Межрасовые и межэтнические отношения в современной Танзании
Self-reliance was a cornerstone of Ujamaa socialism – the ideology of Tanzania from 1967 till the mid-1980s. In the post-Cold-War period socialist ideology was actually abandoned, together with the really valuable concept of self-reliance. As most African countries, Tanzania is crucially dependent on foreign aid. We argue that aid can play a positive part for Tanzania and countries like it, but only if it promotes their self-development which, in its turn, is possible only if a nation is or strives to become self-reliant. However, in contemporary Tanzania the culture of self-reliance has almost disappeared since national ideology has changed, and many people rely on foreign aid and national government, not on their own hard work. At the same time, the union of foreign donors and corrupt national bureaucracy results in Tanzania in aid without development that, as in the case of aid for mosquito bed nets, cannot promote self-reliance and, hence, socio-economic progress.
The article highlights the results of field research conducted in Tanzania in 2018-2019, focused on the historical memory of the Arab slave trade in East Africa and the Indian Ocean in the 19th century and its influence on the interethnic relations in the country nowadays. Over 130 structured and non-structured interviews were done in Dar es Salaam, Bagamoyo, Kaole, Tanga, Pangani, and Zanzibar. Respondents were asked what they remember about the slave trade, who were the slave traders, to which countries slaves were shipped finally, which tribes were the most affected, or, on the contrary, tribes and leaders which were involved in this business and were selling their tribesmen to the traders, etc.
This article summarizes Tanzanians’ perceptions of the 19th century slave trade geography, specifically locations in the country that are known for being related to these tragic events, and directions of the export of slaves from Zanzibar, the main slave market in the region.
It became clear that the most famous geographical point on the continent is Bagamoyo, which is positioned as the main exit point of the mainland, from which slaves were taken to Zanzibar. This contradicts historical reality, but allows the city, which has many advantages and a truly rich history, to become the leading direction of domestic tourism in the country. Speaking about the final destination, where slaves were taken, a huge number of respondents named Europe. The article offers an explanation of this situation.
The article highlights the results of field research conducted in Tanzania in August-September 2018, focused on historical memory about Arab slave trade in East Africa and Indian Ocean in the 19-th century and its influence on modern-day interethnic relations in the country.
Zambian students are more tolerant first of all because of the existence since precolonial time of the Swahili culture in Tanzania and lack of such a background for national unity in Zambia. Besides, the memory of this is consciously used and abused by governments for the sake of nation-building.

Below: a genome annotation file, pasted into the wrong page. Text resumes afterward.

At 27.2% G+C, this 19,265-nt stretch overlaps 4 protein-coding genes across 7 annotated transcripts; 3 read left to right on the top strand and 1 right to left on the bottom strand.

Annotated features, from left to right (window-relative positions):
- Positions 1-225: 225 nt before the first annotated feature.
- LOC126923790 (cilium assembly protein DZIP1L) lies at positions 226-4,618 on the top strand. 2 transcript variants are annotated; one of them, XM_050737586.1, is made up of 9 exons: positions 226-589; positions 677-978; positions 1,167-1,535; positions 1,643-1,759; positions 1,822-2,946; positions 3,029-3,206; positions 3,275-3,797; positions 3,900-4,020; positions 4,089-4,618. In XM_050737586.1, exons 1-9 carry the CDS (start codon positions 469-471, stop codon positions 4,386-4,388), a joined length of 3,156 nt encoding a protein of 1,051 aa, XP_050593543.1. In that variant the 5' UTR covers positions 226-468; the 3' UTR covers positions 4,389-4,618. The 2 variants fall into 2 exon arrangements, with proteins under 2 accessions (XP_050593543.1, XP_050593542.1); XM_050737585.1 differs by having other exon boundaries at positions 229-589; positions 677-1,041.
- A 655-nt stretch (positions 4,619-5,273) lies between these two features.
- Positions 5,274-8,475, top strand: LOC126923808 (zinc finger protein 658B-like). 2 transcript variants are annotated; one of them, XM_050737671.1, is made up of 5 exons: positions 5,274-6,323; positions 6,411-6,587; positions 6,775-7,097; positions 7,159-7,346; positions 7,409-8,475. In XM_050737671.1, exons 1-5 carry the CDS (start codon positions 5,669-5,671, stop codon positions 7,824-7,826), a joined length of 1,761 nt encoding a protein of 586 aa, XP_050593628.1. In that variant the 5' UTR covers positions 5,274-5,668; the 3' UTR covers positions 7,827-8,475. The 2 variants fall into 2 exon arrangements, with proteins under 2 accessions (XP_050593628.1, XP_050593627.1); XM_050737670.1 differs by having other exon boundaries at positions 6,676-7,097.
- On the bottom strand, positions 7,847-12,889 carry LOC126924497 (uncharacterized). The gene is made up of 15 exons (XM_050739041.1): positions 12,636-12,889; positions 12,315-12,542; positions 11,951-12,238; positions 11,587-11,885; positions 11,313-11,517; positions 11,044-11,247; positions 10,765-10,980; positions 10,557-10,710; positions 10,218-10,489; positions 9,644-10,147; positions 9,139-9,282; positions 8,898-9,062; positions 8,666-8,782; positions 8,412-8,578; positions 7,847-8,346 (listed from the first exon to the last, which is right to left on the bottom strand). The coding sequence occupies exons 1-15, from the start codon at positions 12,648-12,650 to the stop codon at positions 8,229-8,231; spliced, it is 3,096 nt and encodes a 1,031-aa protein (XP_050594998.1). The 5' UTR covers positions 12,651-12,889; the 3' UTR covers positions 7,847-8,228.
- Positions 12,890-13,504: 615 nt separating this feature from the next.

Objectives: Digit ratio (2D:4D)—a putative marker of prenatal androgen activity—has been shown to correlate with self-reported physical aggression and dominance behavior, especially in male children and adolescents. This evidence is derived primarily from the study of Western samples.
Methods: Digit ratios, self-reported aggression, and dominance behavior were collected from men and women in two traditional, small-scale societies, i.e., the Hadza and the Datoga of Tanzania.
Results: We found significant differences in physical and verbal aggression, anger, and hostility between the two societies with the Datoga reporting higher scores on all four measures. Moreover, self-reported dominance in the Datoga was higher than in the Hadza. The Datoga showed lower left and right hand 2D:4D ratios than the Hadza. Men reported higher physical and verbal aggression and dominance, and had lower 2D:4D ratios than women. A significant negative association between 2D:4D and dominance was found in Hadza women.
Conclusions: We discuss our findings with reference to differences in mating systems between the two small-scale societies and previous findings of Western and other small-scale societies.
The Meru live in one of the most fertile and densely populated areas of Tanzania, and their current population number is about 198,000 people. Today they are organized in 26 clans. Most Wameru claim their origin from the Machame and Siha/Ng'uni groups associated with Chagga community, whose ancestors arrived and settled on the slopes of Mt. Meru about 400 years ago. Three clans traced back to the Maasai ancestors. The Meru actively opposed Christianity, and the missionaries were treated extremely hostile. The first Meru who adopted Christianity in 1905 was ostracized by the whole community. In the course of time the situation changed and currently most Meru are Christians. The Meru actively participated in liberation movement and were among the closest comrades of Julius Nierere. The economic liberalization evoked changes influencing the Meru people economy. Along with agriculture, many families are now engaged in various off-farm activities.
In 2006, Russia amended its competition law and added the concepts of ‘collective dominance’ and its abuse. This was seen as an attempt to address the common problem of ‘conscious parallelism’ among firms in concentrated industries. Critics feared that the enforcement of this provision would become tantamount to government regulation of prices. In this paper we examine the enforcement experience to date, looking especially closely at sanctions imposed on firms in the oil industry. Some difficulties and complications experienced in enforcement are analysed, and some alternative strategies for addressing anticompetitive behaviour in concentrated industries discussed.